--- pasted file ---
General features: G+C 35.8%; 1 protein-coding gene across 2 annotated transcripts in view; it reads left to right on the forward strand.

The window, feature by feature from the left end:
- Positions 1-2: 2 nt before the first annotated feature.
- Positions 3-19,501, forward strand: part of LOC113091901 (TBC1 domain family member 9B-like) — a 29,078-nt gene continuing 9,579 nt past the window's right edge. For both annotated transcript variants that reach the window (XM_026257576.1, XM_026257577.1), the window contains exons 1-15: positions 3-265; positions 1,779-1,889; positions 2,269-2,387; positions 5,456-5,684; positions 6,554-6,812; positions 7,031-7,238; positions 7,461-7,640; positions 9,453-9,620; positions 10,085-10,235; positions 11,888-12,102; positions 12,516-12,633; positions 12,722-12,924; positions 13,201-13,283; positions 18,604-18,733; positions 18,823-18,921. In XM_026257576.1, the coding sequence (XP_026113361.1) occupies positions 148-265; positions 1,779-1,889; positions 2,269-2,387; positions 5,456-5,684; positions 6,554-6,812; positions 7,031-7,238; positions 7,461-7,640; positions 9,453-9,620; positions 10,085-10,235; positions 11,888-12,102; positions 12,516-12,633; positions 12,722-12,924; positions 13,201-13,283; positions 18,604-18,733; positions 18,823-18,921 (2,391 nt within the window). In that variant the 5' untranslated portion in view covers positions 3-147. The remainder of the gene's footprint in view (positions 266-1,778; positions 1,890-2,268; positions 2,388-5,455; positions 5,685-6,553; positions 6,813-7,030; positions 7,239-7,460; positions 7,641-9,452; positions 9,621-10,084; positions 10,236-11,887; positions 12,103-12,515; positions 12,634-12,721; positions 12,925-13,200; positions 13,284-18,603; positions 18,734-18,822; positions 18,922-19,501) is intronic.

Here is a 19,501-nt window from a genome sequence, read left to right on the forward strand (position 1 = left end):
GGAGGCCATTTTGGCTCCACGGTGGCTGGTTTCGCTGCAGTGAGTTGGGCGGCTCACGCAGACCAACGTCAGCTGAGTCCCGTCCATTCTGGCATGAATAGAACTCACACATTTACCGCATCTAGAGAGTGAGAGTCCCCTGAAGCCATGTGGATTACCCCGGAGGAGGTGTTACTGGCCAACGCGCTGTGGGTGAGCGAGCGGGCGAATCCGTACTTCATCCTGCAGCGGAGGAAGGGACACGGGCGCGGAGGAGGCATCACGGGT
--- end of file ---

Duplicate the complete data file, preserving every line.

General features: G+C 35.8%; 1 protein-coding gene across 2 annotated transcripts in view; it reads left to right on the forward strand.

The window, feature by feature from the left end:
- Positions 1-2: 2 nt before the first annotated feature.
- Positions 3-19,501, forward strand: part of LOC113091901 (TBC1 domain family member 9B-like) — a 29,078-nt gene continuing 9,579 nt past the window's right edge. For both annotated transcript variants that reach the window (XM_026257576.1, XM_026257577.1), the window contains exons 1-15: positions 3-265; positions 1,779-1,889; positions 2,269-2,387; positions 5,456-5,684; positions 6,554-6,812; positions 7,031-7,238; positions 7,461-7,640; positions 9,453-9,620; positions 10,085-10,235; positions 11,888-12,102; positions 12,516-12,633; positions 12,722-12,924; positions 13,201-13,283; positions 18,604-18,733; positions 18,823-18,921. In XM_026257576.1, the coding sequence (XP_026113361.1) occupies positions 148-265; positions 1,779-1,889; positions 2,269-2,387; positions 5,456-5,684; positions 6,554-6,812; positions 7,031-7,238; positions 7,461-7,640; positions 9,453-9,620; positions 10,085-10,235; positions 11,888-12,102; positions 12,516-12,633; positions 12,722-12,924; positions 13,201-13,283; positions 18,604-18,733; positions 18,823-18,921 (2,391 nt within the window). In that variant the 5' untranslated portion in view covers positions 3-147. The remainder of the gene's footprint in view (positions 266-1,778; positions 1,890-2,268; positions 2,388-5,455; positions 5,685-6,553; positions 6,813-7,030; positions 7,239-7,460; positions 7,641-9,452; positions 9,621-10,084; positions 10,236-11,887; positions 12,103-12,515; positions 12,634-12,721; positions 12,925-13,200; positions 13,284-18,603; positions 18,734-18,822; positions 18,922-19,501) is intronic.

Here is a 19,501-nt window from a genome sequence, read left to right on the forward strand (position 1 = left end):
GGAGGCCATTTTGGCTCCACGGTGGCTGGTTTCGCTGCAGTGAGTTGGGCGGCTCACGCAGACCAACGTCAGCTGAGTCCCGTCCATTCTGGCATGAATAGAACTCACACATTTACCGCATCTAGAGAGTGAGAGTCCCCTGAAGCCATGTGGATTACCCCGGAGGAGGTGTTACTGGCCAACGCGCTGTGGGTGAGCGAGCGGGCGAATCCGTACTTCATCCTGCAGCGGAGGAAGGGACACGGGCGCGGAGGAGGCATCACGGGT